The scrum framework is often celebrated because it enforces a kind of closed loop: a team is able to rotate methodically between process, iteration, and reflection with few outside interruptions. It’s everyone’s dream.
Process is a ceremony that mitigates unpredictability and disorganization.
Iteration means that devs can release features incrementally to meet a business need faster, and park or break up complex features into multiple deliverables.
Reflection, in the form of reviews and retrospectives, ensures that the team is committed to the value of the project, and keeps the process honest.
However, there is an important consideration that is often overlooked when employing scrum: whether the team feels engaged with the process.
Fortunately, there are quite a few signs that an experienced scrum team might be feeling disconnected: maybe velocity has been stifled by late-sprint changes, maybe the sprint retro seems like an opportunity to cross-work for them, maybe the standups feel like Groundhog Day. Any level of disengagement or frustration can have negative long-term effects on the team and the product. If you or the scrum team are experiencing social friction, or if it is starting to feel like the team isn’t working well together, then it may be time to refine some of your best practices.
Here are some suggestions for enhancing team engagement:
Scrum frameworks are partly successful because they give the team a predictable structure, thus more time to focus on delivery. For two-week sprints starting on a Wednesday or Thursday, try optimizing sprint planning and backlog refinement to take place on the same day/time, alternating weeks. This sets a precedent for balancing development work with ceremonial engagements and reduces the negative impact of context shifting.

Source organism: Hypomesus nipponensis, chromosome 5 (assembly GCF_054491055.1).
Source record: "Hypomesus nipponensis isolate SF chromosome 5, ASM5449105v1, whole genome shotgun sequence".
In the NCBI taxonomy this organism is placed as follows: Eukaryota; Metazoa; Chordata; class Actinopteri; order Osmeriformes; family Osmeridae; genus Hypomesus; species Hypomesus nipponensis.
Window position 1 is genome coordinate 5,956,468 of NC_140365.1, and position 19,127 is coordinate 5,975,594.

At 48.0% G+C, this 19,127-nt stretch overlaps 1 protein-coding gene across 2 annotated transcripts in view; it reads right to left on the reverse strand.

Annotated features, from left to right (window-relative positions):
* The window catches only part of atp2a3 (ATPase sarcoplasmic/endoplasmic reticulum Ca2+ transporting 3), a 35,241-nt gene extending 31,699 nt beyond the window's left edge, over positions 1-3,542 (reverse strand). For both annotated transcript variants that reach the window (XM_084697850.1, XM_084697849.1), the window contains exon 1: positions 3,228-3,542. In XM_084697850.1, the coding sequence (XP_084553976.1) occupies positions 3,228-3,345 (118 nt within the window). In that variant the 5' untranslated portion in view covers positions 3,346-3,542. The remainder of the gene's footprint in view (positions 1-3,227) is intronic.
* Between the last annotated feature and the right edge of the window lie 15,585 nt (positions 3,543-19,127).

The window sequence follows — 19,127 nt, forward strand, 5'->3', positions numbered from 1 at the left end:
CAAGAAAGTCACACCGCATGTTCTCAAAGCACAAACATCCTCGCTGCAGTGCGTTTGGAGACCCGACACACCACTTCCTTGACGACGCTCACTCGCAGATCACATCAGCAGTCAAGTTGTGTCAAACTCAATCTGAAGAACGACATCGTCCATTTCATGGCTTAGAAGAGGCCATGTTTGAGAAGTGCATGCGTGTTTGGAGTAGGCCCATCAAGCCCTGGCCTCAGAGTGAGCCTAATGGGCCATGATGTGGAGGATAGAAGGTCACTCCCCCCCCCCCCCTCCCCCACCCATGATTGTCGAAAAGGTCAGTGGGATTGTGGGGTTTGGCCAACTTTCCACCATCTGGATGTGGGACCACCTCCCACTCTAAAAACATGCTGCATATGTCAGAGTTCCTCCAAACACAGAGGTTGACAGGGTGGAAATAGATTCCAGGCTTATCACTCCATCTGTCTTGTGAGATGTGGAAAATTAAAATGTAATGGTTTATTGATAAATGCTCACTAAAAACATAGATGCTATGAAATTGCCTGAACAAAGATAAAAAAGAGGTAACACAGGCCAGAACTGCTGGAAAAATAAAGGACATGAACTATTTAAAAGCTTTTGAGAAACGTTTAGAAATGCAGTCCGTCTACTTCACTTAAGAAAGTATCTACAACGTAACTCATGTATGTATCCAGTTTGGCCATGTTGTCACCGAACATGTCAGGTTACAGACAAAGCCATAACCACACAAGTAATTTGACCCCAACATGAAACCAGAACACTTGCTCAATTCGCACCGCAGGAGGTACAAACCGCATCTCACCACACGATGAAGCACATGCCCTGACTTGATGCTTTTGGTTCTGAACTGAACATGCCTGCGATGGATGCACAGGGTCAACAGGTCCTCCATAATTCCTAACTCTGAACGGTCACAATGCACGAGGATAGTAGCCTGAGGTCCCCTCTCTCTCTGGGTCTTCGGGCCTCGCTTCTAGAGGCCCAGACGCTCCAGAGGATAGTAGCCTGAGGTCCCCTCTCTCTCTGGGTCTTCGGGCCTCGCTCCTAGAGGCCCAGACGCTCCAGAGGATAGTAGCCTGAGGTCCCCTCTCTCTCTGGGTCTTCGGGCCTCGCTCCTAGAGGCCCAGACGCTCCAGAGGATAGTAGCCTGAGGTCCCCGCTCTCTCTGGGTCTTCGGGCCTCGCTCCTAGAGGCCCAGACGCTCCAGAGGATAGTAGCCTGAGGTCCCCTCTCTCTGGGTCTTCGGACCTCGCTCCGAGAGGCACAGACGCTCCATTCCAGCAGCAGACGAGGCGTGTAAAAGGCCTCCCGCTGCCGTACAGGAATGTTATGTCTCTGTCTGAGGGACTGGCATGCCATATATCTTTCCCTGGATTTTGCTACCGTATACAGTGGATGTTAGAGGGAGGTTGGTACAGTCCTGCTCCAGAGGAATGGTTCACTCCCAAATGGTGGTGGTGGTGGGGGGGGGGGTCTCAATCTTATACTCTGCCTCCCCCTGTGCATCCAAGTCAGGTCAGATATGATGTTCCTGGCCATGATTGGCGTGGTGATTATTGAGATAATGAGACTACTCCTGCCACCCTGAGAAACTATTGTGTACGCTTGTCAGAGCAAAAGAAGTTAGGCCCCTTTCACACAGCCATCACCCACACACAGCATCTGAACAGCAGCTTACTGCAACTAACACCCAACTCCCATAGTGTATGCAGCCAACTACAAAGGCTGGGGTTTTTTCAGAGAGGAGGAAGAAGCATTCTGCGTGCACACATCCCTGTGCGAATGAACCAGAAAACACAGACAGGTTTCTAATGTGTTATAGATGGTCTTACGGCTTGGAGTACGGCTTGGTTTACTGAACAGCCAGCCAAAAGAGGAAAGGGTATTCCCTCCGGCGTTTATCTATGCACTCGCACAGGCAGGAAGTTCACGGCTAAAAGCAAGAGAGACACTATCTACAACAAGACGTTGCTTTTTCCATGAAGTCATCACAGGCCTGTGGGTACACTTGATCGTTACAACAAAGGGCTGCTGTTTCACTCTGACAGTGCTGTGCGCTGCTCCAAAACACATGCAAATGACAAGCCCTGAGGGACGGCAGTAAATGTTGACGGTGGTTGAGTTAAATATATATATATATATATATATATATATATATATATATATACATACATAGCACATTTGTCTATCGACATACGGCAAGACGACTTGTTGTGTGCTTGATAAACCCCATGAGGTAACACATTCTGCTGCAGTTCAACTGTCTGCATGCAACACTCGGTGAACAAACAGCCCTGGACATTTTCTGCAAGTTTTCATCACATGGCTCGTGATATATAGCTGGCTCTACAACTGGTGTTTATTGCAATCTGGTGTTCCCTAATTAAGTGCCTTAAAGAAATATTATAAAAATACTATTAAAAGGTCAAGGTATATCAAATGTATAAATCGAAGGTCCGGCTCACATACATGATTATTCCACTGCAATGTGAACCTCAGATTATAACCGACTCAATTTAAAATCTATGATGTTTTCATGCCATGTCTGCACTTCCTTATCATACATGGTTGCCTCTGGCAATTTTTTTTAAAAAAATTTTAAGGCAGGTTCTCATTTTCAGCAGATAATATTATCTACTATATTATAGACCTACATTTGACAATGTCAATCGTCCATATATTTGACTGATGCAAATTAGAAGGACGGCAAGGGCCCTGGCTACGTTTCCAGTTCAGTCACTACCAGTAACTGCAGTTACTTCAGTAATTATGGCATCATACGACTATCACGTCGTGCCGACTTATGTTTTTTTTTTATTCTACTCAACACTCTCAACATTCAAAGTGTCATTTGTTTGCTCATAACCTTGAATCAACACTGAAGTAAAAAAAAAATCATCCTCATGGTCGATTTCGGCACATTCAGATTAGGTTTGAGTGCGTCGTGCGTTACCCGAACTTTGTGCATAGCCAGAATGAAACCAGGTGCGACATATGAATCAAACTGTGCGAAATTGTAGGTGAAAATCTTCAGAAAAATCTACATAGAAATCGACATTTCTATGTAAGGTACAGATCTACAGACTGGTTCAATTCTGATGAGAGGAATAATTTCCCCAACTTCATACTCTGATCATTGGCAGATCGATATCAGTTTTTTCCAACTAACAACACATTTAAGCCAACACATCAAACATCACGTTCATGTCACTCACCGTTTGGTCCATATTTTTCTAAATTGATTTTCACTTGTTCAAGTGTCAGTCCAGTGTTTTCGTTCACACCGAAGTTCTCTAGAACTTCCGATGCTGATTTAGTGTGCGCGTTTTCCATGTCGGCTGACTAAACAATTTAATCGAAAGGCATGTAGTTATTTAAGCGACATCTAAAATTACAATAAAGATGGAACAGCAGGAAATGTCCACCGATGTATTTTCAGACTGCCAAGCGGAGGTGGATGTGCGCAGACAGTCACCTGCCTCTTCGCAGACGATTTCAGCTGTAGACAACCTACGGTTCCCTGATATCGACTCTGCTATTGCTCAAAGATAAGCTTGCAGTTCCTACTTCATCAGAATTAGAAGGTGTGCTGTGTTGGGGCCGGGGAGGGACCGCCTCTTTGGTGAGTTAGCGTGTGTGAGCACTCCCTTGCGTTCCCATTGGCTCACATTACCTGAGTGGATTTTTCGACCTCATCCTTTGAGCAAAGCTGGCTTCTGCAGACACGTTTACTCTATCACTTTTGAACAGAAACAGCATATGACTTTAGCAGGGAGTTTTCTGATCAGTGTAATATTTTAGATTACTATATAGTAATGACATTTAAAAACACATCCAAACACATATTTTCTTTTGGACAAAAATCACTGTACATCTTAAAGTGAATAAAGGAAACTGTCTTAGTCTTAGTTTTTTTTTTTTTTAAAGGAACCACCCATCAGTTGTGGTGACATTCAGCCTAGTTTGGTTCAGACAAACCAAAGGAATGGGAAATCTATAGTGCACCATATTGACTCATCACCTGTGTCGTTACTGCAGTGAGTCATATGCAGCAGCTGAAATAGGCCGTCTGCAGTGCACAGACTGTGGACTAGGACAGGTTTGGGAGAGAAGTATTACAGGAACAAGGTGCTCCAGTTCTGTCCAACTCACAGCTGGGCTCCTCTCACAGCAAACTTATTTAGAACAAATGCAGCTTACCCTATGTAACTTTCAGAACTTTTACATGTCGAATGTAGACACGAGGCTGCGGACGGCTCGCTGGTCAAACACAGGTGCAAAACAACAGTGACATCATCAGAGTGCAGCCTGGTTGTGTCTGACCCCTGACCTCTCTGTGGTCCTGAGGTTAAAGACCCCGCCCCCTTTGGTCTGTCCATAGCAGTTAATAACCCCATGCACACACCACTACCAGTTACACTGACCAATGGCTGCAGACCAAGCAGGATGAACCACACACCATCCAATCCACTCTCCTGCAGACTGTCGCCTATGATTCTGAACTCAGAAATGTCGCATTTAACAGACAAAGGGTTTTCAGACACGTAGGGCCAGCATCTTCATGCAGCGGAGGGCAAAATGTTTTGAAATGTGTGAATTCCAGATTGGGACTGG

It’s seldom the case that the development team will completely understand a feature/user story during your refinement sessions. Instead of putting pressure in a moment to commit to understanding the feature, prep the feature in advance and create timeboxes in your sprint to allow the development team to review, formulate a hypothesis or question, and be ready to speak to their proposed approach and time commitment (or story point estimate) during a backlog refinement.
Because there is a bit of uncertainty during a development sprint—maybe a feature takes longer than anticipated or an API is not quite what the developer thought it would be—it may be tempting to simply extend the sprint by a day or two. This kind of disruption to the timeline is not recommended. There is a knock-on effect to extensions: future sprint dates would either need to be shortened or extended, ceremonies rescheduled, and release dates bumped. These disruptions may earn customer favor, but they send a message that you’re putting development second and are willing to undermine the process. By rolling tickets to the next (or a future) sprint, you're defending the timeline, honoring the workflow, and ensuring that the team has the necessary stability to target their velocity and remain committed to their objectives.
Making measured improvements to your process is not only encouraged, but expected.